The Long Journey Part Five

The Long Journey

The concluding episode in Michael Whiteman’s epic account of his days as a P.O.W

From the Danube to Rye

The next day, the same thing, but we had hardly started work when the sirens blared, we were taken under the sub-way at the station which we weren’t too happy about, as we thought that was what might possibly be bombed. Anyway, as soon as the all clear was shouted we came back over the river to the farm, we didn’t go back to the town again, thank goodness. At about six o’clock in the morning round about the 17th April we moved off to another ferry along the river, it brought us to the south side of the Regensburg, where we went into another farmyard. It had been kept very clean, the buildings were all the way around a central yard. We occupied one of the buildings away from the main house. It was while we were here that the air-raids started again over the town. The day after this nasty one, we were told that a party of POWs were crossing the Continue reading The Long Journey Part Five

The Long Journey Part Four

Michael Whiteman’s Graphic Account of His Days as a P.O.W. in World War Two.

Part Four: January 1944

Could the end be in sight?

So came January and towards the end a party was sent out to Sosnowiec. It was an iron works, electric plant plus it had its own coal mine, making coke. We were pulling down two areas for re-building. One morning we all refused to go to work, saying that they were making us work too hard, as we stood on parade the German in charge with a guard counted ten men, me amongst them, put us up against the wall – I thought “Iv’e been here before”. Threatened to shoot us if we did not go to work. Our Sergeant in charge said “OK lads, we’ll go back to work and see if we can get it sorted”. This we did to our advantage, early in May we were seeing train loads of political or Jewish POW s ¬†going to Auschwitz. Poor devils. We used to wave to them as our camp was close to the line. We did know what was happening to them because the Polish workers we worked alongside told us, they all seemed to know but kept it to themselves. Continue reading The Long Journey Part Four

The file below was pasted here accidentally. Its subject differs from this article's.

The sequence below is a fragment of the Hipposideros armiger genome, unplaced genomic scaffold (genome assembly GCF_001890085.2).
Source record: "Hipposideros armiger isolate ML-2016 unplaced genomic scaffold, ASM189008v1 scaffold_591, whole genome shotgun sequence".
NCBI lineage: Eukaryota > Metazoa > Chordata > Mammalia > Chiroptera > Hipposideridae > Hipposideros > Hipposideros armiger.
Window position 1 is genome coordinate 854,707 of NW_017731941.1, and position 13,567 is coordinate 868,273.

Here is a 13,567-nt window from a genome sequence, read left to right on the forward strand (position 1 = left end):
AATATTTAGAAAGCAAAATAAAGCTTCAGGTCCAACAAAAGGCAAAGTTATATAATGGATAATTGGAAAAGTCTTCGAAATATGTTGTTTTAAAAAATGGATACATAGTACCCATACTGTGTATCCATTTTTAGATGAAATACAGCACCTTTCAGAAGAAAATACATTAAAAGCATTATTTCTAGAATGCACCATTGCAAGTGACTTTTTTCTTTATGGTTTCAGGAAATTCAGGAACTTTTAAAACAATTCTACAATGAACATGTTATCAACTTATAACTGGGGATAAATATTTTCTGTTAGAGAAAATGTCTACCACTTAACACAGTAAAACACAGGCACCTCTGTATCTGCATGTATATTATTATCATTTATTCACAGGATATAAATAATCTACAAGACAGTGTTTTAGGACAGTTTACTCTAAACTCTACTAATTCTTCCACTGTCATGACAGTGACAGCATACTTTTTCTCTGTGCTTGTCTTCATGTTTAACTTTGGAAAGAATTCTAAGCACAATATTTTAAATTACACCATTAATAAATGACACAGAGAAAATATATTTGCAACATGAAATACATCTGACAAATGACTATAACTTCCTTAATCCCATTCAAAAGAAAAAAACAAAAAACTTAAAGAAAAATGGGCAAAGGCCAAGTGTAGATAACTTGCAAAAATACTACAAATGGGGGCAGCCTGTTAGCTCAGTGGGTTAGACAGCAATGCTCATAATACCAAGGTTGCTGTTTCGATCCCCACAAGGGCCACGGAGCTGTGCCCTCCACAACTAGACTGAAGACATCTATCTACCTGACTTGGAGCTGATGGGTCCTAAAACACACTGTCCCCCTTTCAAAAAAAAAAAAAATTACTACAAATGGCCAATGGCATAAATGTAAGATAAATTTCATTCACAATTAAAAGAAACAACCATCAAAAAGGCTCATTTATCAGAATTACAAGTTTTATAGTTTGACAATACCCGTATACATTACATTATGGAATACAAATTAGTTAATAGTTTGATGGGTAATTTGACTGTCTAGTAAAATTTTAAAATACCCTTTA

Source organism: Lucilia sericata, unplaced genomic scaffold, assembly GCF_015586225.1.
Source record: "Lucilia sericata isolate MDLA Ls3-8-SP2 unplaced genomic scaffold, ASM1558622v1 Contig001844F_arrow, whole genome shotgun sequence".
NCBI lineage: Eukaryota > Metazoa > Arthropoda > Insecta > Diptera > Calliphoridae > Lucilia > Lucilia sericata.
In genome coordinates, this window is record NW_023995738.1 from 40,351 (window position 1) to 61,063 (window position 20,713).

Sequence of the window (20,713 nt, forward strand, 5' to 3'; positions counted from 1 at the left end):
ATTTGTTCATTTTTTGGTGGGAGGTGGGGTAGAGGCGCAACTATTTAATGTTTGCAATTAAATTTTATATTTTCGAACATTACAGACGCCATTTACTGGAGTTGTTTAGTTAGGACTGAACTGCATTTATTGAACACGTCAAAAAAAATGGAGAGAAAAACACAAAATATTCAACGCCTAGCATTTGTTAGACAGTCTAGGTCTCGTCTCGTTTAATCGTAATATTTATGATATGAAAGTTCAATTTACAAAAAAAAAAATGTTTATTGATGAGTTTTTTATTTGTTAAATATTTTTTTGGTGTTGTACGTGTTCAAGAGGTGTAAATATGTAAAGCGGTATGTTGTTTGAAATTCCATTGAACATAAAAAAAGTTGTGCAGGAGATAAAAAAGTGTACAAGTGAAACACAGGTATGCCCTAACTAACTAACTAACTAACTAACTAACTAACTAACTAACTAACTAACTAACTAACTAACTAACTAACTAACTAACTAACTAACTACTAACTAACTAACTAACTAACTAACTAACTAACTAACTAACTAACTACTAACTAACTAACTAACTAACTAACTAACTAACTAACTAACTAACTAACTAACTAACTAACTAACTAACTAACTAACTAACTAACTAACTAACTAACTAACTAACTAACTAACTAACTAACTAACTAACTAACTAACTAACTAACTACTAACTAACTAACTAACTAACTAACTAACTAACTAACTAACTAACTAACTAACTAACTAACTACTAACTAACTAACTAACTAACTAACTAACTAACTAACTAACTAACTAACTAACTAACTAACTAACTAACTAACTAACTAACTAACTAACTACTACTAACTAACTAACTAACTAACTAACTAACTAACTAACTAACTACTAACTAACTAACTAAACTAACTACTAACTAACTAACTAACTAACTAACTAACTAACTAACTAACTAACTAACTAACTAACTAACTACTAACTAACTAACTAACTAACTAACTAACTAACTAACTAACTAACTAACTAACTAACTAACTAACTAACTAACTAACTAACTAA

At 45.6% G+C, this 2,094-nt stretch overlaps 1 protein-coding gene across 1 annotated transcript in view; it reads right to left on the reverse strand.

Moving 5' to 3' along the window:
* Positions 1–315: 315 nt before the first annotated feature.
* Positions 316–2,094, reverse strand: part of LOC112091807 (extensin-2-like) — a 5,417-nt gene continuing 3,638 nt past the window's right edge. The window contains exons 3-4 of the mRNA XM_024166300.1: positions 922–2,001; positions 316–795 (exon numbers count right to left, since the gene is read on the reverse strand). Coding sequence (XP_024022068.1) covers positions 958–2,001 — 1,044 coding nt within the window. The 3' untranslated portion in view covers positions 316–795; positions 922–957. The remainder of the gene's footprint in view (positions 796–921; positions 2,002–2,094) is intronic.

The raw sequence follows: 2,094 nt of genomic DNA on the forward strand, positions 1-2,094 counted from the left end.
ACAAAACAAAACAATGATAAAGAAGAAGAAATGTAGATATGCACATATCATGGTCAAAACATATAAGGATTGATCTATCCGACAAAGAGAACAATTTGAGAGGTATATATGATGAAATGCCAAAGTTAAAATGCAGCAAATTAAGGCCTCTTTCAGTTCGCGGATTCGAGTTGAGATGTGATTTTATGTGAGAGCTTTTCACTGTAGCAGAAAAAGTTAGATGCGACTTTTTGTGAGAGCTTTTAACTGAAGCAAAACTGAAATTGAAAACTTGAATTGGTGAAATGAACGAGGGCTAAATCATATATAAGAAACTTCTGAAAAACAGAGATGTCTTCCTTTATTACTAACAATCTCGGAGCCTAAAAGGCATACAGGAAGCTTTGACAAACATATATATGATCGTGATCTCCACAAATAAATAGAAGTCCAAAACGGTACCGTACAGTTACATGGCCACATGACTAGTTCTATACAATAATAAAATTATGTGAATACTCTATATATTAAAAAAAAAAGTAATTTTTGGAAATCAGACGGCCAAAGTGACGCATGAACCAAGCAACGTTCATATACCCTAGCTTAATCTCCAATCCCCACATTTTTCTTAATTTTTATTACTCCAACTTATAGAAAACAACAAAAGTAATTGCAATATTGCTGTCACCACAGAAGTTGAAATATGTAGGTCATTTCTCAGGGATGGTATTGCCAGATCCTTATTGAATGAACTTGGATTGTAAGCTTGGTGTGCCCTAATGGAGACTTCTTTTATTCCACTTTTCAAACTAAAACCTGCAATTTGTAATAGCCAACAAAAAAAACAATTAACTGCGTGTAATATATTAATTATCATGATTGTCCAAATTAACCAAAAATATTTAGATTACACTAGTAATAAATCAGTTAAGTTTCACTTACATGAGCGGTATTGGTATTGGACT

The Long Journey Part Four

 

Michael Whiteman’s Graphic Account of His Days as a P.O.W. in World War Two.

Part Four: January 1944

Could the end be in sight?

So came January and towards the end a party was sent out to Sosnowiec. It was an iron works, electric plant plus it had its own coal mine, making coke. We were pulling down two areas for re-building. One morning we all refused to go to work, saying that they were making us work too hard, as we stood on parade the Continue reading The Long Journey Part Four

The Long Journey

By Michael Whiteman

As a young fellow from 1936 onward I was working as an under-gardener at Leasam House, Playden, Near Rye. I really enjoyed this work and each Friday morning I used to harness up the black pony onto a buggy trap, going into Rye High Street, to a greengrocers with any surplus vegetables, tomatoes and lettuce that was going at the time and come autumn 1938 the Government stated that all men who were twenty years old would be compelled to either the T.A. for weekend training or join the forces the following spring for six months training plus two weeks further training yearly. This I decided to do myself. If war was going to happen, I would be in it anyway. We would be known as Millitia Boys. Continue reading The Long Journey